Good Thinking

Flying, flaming horse rides high at Burning Man

Flying, flaming horse rides hi...
Wings of Glory, all lit up
Wings of Glory, all lit up
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Wings of Glory was designed using the Rhino 3D CAD system
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Wings of Glory was designed using the Rhino 3D CAD system
Adrian Landon, with some of the pieces of his sculpture
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Adrian Landon, with some of the pieces of his sculpture
Adrian Landon plans the installation of Wings of Glory
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Adrian Landon plans the installation of Wings of Glory
Nebula Rider gets placed on her base
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Nebula Rider gets placed on her base
In order to see Nebula Rider run, fly and flame all at the same time – for a timed one-minute period – Burning Man attendees had to work together, simultaneously pressing eight buttons that were situated around the base
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In order to see Nebula Rider run, fly and flame all at the same time – for a timed one-minute period – Burning Man attendees had to work together, simultaneously pressing eight buttons that were situated around the base
Wings of Glory, all lit up
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Wings of Glory, all lit up

It was four years ago that Brooklyn-based metal sculptor Adrian Landon presented us with a life-size Mechanical Horse that actually galloped on the spot. He's now taken things quite a bit further, with a giant flying horse that spouts flames as it runs.

Unveiled this September at the 2019 Burning Man event in the Nevada desert, the new piece is known as Wings of Glory. Landon tells us that the mythological horse depicted is a female pegasus named Nebula Rider.

Designed using the Rhino 3D CAD system, then constructed over a three-month period with help from engineers Tom West and Benjamin Bohn (among others), the sculpture has both a wingspan and height of approximately 35 ft (10.7 m).

It's made mainly out of laser-cut/welded steel and hand-hammered aluminum, and is powered by a single 2-hp motor that was obtained from a used 1980s-era golf cart. Along with a BMW rear differential, this allows the horse to slowly gallop in place, and to flap its wings.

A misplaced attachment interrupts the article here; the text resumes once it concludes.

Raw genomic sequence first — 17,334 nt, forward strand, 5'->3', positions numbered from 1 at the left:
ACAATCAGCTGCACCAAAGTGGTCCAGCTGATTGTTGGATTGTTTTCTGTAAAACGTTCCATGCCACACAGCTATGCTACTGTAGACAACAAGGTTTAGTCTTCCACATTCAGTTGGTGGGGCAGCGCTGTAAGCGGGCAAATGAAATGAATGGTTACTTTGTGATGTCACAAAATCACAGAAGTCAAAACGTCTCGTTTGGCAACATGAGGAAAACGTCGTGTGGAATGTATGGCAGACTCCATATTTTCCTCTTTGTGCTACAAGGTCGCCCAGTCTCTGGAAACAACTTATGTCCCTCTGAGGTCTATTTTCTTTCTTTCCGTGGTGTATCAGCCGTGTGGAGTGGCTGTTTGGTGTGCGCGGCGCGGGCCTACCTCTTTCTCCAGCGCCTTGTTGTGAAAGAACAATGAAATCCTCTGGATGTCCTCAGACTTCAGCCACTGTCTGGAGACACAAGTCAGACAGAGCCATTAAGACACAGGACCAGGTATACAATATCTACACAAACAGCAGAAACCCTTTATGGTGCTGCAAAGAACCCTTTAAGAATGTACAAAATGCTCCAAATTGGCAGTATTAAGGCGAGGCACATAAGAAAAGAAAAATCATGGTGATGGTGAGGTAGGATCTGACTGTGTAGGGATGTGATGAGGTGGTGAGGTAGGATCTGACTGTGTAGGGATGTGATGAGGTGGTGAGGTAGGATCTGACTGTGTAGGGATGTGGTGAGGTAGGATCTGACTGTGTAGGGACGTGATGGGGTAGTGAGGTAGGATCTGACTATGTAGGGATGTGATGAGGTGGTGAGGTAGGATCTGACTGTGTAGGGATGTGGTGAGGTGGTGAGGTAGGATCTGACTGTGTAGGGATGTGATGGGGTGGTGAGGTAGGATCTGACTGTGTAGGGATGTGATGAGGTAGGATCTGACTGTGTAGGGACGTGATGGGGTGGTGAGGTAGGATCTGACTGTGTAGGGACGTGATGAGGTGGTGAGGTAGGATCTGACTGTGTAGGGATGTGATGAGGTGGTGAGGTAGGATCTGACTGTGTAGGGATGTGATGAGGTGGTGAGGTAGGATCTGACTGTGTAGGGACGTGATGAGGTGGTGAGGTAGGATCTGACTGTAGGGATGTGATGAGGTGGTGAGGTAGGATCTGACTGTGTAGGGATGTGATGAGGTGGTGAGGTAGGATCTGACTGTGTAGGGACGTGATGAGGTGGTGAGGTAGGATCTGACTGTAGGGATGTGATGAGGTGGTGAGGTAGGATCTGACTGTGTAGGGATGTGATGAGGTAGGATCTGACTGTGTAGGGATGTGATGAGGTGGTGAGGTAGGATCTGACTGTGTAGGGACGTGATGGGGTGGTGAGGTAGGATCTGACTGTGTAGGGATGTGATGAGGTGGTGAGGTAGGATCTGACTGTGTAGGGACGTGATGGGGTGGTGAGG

In order to see Nebula Rider run, fly and flame all at the same time – for a timed one-minute period – Burning Man attendees had to work together, simultaneously pressing eight buttons that were situated around the base
In order to see Nebula Rider run, fly and flame all at the same time – for a timed one-minute period – Burning Man attendees had to work together, simultaneously pressing eight buttons that were situated around the base

And yes, at night, the wings, neck and tail shoot flames. This feature is made possible via a network of gas lines running to propane tanks located in the base of the sculpture.

In order to see Nebula Rider run, fly and flame all at the same time – for a timed one-minute period – Burning Man attendees had to work together, simultaneously pressing eight buttons that were also situated around the base.

"The idea to make a giant mechanical pegasus hit me like a thunderbolt and I was sent on a mission like Joan of Arc," says Landon. "There was no going back, there was just no way I could not do it, especially knowing that I was capable of doing it. The idea was fundamentally paired with the strong feeling that it would totally blow people away, absolutely knock their socks off, and it did."

You can watch Wings of Glory in motion, in a video posted on YouTube.

Artist website: Adrian Landon

2 comments
buzzclick
Horses are some of the most fascinating sculptural subjects. Adrian's four-year project is fittingly realized at Burning Man; an amazing venue for creative work. I was a little let down to not see a night time shooting of the flames in the video, but it's slower movements are graceful and weightless.
adrianlandon
Thank you Ben Coxworth for putting together the article. More footage can be seen by searching Adrian Landon or Wings of Glory of google, Youtube and social media.